If the Wynberg Conebushes’ habitat requirements were similar to those of the closely related L. globosum, it probably occurred on the southern side of Wynberg Hill near the crest, between Kirstenbosch and the Wynberg Military Hospital.

More on Wynberg Conebush - Leucadendron grandiflorum

Wolseley Conebush Leucadendron spirale

This Conebush is undoubtedly the ‘ugly duckling’ in the genus. Describing it in 1809, Richard Salisbury noted that ‘cuttings grow freely, but possessing little beauty it should only be admitted in extensive collections’. Indeed, few people would recognise it as a Conebush, as its leaves are small and ericoid, and the fully mature cones, are only 20 mm in diameter.

L. spirale has been collected only four times in the past:

James Niven found it in 1801 at the Breede River;

Leopold Mund collected it at the same locality in 1819;

James Bowie gives as his locality the swamps at Soetmelkrivier and Langklooof (but he has a reputation for giving incorrect localities); and

Alfred Meebold collected it in 1933, describing the locality as ‘Wolseley, health, containing only few species, but river ground and swampy ground, few hours only’.

If the Breede River and Wolseley localities are correct most of its habitat has probably been ploughed up, but small pockets of plants may still exist.

Female Male
Wolseley Conebush - Drawing: Nicci Page Wolseley Conebush - Drawing: Nicci Page

A R1000 Reward of  is offered for finding a confirmed plants.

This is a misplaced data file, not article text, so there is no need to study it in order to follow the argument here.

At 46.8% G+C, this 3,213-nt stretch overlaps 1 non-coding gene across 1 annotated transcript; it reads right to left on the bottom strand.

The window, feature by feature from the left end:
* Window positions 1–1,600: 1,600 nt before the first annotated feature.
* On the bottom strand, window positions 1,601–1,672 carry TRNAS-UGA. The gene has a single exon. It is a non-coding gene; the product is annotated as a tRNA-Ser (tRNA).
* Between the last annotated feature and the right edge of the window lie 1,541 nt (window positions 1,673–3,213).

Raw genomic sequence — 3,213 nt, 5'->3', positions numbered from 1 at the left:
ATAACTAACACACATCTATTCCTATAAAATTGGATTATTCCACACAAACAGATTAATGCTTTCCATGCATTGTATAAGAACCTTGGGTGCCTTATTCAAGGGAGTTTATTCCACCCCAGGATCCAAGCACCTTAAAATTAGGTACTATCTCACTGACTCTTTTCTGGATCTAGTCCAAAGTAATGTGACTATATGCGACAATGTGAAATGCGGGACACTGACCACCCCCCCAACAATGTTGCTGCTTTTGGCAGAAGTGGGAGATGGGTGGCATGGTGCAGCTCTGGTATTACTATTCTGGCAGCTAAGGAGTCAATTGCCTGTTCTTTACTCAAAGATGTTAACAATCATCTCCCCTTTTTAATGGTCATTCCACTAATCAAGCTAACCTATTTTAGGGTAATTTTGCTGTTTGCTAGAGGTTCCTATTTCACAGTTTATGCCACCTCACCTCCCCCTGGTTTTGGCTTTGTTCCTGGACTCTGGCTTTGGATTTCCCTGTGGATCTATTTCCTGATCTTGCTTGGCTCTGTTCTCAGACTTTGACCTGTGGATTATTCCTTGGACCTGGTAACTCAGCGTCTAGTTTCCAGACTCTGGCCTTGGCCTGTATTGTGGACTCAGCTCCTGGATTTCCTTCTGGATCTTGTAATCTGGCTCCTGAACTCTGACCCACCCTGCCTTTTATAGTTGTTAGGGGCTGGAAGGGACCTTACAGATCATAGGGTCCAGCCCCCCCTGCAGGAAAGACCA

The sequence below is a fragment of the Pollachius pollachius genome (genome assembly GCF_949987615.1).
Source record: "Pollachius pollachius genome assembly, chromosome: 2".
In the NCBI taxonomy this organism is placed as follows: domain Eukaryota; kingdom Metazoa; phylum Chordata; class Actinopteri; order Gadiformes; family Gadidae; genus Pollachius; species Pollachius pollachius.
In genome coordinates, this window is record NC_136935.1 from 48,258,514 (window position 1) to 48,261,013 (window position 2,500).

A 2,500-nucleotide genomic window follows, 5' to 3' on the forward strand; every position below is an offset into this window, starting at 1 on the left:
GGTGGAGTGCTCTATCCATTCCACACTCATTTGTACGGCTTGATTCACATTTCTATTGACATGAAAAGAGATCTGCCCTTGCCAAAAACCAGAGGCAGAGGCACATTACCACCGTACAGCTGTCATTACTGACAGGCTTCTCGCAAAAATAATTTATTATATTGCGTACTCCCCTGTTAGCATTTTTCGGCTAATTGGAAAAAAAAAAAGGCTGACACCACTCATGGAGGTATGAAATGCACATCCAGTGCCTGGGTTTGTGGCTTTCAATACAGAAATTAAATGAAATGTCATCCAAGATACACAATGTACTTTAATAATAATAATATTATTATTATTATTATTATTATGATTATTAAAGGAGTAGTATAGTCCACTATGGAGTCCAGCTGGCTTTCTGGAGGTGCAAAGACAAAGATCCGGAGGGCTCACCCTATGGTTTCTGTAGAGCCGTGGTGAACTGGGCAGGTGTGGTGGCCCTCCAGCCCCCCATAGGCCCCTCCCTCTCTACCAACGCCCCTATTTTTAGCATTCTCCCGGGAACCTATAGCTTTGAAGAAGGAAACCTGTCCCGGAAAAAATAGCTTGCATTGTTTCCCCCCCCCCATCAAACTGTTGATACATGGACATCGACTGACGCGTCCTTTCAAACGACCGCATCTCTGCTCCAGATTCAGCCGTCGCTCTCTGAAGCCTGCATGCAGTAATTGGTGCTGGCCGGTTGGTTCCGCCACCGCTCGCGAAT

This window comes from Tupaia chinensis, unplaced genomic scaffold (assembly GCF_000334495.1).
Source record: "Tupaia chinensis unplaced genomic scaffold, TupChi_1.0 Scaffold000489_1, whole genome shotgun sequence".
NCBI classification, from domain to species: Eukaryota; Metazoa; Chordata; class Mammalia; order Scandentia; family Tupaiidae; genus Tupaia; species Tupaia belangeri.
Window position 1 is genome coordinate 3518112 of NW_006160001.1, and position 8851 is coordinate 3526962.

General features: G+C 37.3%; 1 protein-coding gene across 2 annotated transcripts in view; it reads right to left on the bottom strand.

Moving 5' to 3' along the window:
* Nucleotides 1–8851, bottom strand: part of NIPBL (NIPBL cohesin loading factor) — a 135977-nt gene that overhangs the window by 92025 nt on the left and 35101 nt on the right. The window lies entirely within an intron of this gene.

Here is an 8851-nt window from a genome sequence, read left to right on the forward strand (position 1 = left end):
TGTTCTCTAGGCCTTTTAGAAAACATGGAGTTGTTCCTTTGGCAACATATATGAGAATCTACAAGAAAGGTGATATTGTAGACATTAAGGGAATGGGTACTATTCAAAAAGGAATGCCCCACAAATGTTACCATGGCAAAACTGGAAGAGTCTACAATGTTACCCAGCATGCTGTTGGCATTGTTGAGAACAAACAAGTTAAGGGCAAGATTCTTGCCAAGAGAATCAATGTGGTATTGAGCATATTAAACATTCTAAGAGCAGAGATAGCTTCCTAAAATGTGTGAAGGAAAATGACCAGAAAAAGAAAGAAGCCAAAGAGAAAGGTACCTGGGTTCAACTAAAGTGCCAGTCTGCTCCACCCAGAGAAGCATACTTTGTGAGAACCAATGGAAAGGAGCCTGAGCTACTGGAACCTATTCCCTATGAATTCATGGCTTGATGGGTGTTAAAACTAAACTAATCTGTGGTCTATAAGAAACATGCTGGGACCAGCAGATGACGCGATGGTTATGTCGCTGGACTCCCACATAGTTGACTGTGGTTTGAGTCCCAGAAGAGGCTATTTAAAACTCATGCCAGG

Diminutive Powderpuff - Sorocephalus tenuifolius

The runt of the Powderpuffs (or Clusterheads), not only is this species difficult to see in the wild, but it can also be easily mistaken for Palmiet Unispoon - Spatalla prolifera. It was first collected by James Niven in about 1800 in ‘alpine, moist places near the Breede River’, and was subsequently grown in George Hibbert’s garden, near Clapham, in England. Christian Krauss also collected it ‘in stony ground near Elim’. Both these localities are considered erroneous as they have not been relocated. However, atlassers should keep an eye out for this species in those localities.

In about the 1940s Thomas Stokoe found a population of S. tenuifolius on the farm Arieskraal in the Palmiet River Valley near Elgin. This population, comprising about 700 plants, was ploughed up in 1985 for an apple orchard. The Cape Department of Nature Conservation rescued and grew some plants, giving them to the Kirstenbosch National Botanical Garden. Unfortunately they did not survive and it was believed that the species became totally extinct in 1987.

However, within months of SASOL Proteas being published a new population of the species was discovered. Ironically this new population is in the middle of one of the dams required in Kogelberg to supply Cape Town with its water needs. For the time being the species is safe. Interestingly, it seems to like a disturbed habitat, being most frequently found on the edge of eroding shale in seepage areas.

Have a look at a picture of the Diminutive Powderpuff - Sorocephalus tenuifolius